GGRB05H3 Lecture Notes - Lecture 6: Starbucks, Predatory Lending, Gentrification

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Published on 15 Jun 2012
School
UTSC
Department
Geography
Course
GGRB05H3
GGRB05 Lecture 6: Urban Housing and Residential Location
Final Exam:
August 20, 2011, 9-11am, SW128
Multiple Choice, Short Answer, Critical Analysis
Last Week
- The built form matters, it affects what the city achieves
- Public/Private spaces, where are funds subsidized?
- Connections between transportation and urban form
- Effects of auto dependence and automobility
- Solutions for smart growth and the challenges to retrofitting suburbia
URBAN HOUSING and RESIDENTIAL LOCATION
Reading: Chapter 10 and 11
Some Questions
- How is housing produced?
- How do housing markets work?
- Why do they fail to supply housing for everyone?
- How do neighbourhoods change?
- How does government play a role in the housing markets?
Some Thoughts
- Housing takes up the most amount of raw space
- City centre is significantly smaller than the suburban
- Political economy is how the Government and Private interests work together to produce
society (the relationship)
- Housing tied directly to the economic success or failure of society
Some Context
- Shelter is a basic human need
- Environment matters
- Physical, social, health, is connected to the lack of or poor housing options
- 1/3 of the population in MDRs face challenges in terms of housing (inadequate housing at
market prices)
- Housing is like other commodities exchanged in the free market
- Supply and demand affects prices
- There are successes and failures
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- Government intervention is needed to help provide minimum standards of housing, and is seen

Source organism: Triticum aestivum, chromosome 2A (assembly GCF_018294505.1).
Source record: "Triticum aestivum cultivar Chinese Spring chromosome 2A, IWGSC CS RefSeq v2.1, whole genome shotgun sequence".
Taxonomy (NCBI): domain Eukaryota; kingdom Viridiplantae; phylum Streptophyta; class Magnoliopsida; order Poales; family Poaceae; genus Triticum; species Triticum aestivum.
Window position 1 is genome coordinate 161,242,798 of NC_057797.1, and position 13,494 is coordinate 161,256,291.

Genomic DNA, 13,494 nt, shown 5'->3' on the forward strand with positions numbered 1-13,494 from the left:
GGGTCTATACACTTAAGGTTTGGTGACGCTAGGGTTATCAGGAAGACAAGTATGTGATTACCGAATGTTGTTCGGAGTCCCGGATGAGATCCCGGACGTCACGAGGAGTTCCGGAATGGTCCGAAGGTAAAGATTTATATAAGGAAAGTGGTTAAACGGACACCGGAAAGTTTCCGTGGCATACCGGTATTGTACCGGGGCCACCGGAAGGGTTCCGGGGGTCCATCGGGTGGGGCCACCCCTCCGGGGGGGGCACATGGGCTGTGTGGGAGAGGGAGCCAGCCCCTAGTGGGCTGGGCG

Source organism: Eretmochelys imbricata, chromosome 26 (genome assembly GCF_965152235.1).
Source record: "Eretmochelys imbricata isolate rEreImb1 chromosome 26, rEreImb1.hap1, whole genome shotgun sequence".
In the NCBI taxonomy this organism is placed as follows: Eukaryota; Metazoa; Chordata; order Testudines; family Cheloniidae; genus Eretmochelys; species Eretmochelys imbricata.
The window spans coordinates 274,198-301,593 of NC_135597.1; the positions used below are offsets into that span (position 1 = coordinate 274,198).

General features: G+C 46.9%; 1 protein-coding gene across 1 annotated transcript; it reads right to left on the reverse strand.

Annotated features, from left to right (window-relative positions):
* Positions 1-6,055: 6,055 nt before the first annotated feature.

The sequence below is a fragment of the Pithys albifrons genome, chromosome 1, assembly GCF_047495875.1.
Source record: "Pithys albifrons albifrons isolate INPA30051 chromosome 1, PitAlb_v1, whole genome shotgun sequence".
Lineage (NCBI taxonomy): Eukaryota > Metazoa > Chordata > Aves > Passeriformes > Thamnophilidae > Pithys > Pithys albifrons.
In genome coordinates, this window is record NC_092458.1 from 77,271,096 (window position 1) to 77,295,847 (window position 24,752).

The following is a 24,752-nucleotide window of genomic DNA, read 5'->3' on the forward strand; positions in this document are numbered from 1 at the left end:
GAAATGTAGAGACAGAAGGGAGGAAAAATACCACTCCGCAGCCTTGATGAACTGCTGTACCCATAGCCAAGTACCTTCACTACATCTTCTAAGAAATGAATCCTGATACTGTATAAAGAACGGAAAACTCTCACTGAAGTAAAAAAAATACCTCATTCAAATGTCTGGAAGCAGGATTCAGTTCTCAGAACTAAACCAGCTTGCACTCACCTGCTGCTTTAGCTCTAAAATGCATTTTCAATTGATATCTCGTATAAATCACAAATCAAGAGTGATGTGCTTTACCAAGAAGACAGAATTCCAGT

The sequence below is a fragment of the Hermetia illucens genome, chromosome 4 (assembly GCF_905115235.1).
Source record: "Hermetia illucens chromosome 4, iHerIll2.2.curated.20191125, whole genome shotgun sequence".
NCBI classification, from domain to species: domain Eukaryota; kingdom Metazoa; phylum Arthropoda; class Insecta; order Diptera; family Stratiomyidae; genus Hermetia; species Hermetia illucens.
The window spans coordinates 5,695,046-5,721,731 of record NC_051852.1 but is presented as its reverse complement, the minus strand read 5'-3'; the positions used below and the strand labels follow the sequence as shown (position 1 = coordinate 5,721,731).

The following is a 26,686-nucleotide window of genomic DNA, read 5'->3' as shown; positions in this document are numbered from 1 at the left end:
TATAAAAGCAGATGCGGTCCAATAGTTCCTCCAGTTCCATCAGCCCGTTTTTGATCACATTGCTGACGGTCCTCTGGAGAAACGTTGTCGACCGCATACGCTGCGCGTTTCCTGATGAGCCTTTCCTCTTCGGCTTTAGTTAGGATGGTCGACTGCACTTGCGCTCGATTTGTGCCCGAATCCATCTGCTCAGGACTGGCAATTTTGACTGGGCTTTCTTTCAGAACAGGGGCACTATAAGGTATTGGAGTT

as a public responsibility
Residential Mobility
- Life cycle events
- Your type of housing matters depending on your life style
- Residential relocation is either forced (involuntary) or voluntary
- Forced: demolition, eviction, etc.
- Voluntary:
o Adjustment Housing, neighbourhood, accessibility
o Induced Employment, life cycle
- Political
- Environmental
- It’s a personal choice
- Developed, Undeveloped, urban, suburban, own, rent, etc.
- Most people move by choice
Neighbourhood Change
- Housing is a major land use and it directly impacts the built form
- As housing stock gets older, it has to get updated, renovated, etc.
- Most important reason for relocation is associated with characteristics of housing unit (space,
quality, design, shift from renting to owning, etc.)
- Large areas of North American housing are what we can consider “mature suburbs
- Approaching 40 years old
- Lack of new investments lead to other issues
Major Theoretical Approaches
- 4 main analytical perspectives
- Neoclassical economics and demography
- Socio-political views
- Political economy
- Feminism
- These ongoing processes provide insight to different aspects of housing issues and its changing
processes
Neoclassical Economics and Demography
- Economists analyze housing in terms of supply and demand, which focuses on consumer
demand
- Sellers vs. Buyers
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Document Summary

Ggrb05 lecture 6: urban housing and residential location. The built form matters, it affects what the city achieves. Solutions for smart growth and the challenges to retrofitting suburbia. Housing takes up the most amount of raw space. City centre is significantly smaller than the suburban. Political economy is how the government and private interests work together to produce society (the relationship) Housing tied directly to the economic success or failure of society. Physical, social, health, is connected to the lack of or poor housing options. 1/3 of the population in mdrs face challenges in terms of housing (inadequate housing at market prices) Housing is like other commodities exchanged in the free market. Government intervention is needed to help provide minimum standards of housing, and is seen as a public responsibility. Your type of housing matters depending on your life style. Residential relocation is either forced (involuntary) or voluntary. Voluntary: adjustment housing, neighbourhood, accessibility, induced employment, life cycle.

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